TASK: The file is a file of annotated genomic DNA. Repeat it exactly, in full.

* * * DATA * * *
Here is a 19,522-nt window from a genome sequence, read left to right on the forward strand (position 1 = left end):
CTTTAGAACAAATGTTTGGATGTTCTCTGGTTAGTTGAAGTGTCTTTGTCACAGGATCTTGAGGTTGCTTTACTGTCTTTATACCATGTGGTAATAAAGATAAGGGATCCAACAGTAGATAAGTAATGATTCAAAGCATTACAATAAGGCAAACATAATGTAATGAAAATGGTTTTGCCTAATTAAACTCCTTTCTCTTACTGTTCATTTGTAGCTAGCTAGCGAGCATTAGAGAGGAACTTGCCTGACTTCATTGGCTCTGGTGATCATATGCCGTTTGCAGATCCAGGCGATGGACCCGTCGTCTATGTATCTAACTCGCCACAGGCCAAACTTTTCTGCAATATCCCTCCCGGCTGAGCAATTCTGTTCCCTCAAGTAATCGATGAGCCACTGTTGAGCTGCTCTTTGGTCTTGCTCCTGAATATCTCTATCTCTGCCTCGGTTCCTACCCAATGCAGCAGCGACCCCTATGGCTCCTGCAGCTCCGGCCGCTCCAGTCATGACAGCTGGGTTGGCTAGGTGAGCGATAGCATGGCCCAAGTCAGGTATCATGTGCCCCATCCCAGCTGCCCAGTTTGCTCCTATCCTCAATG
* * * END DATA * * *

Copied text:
Here is a 19,522-nt window from a genome sequence, read left to right on the forward strand (position 1 = left end):
CTTTAGAACAAATGTTTGGATGTTCTCTGGTTAGTTGAAGTGTCTTTGTCACAGGATCTTGAGGTTGCTTTACTGTCTTTATACCATGTGGTAATAAAGATAAGGGATCCAACAGTAGATAAGTAATGATTCAAAGCATTACAATAAGGCAAACATAATGTAATGAAAATGGTTTTGCCTAATTAAACTCCTTTCTCTTACTGTTCATTTGTAGCTAGCTAGCGAGCATTAGAGAGGAACTTGCCTGACTTCATTGGCTCTGGTGATCATATGCCGTTTGCAGATCCAGGCGATGGACCCGTCGTCTATGTATCTAACTCGCCACAGGCCAAACTTTTCTGCAATATCCCTCCCGGCTGAGCAATTCTGTTCCCTCAAGTAATCGATGAGCCACTGTTGAGCTGCTCTTTGGTCTTGCTCCTGAATATCTCTATCTCTGCCTCGGTTCCTACCCAATGCAGCAGCGACCCCTATGGCTCCTGCAGCTCCGGCCGCTCCAGTCATGACAGCTGGGTTGGCTAGGTGAGCGATAGCATGGCCCAAGTCAGGTATCATGTGCCCCATCCCAGCTGCCCAGTTTGCTCCTATCCTCAATG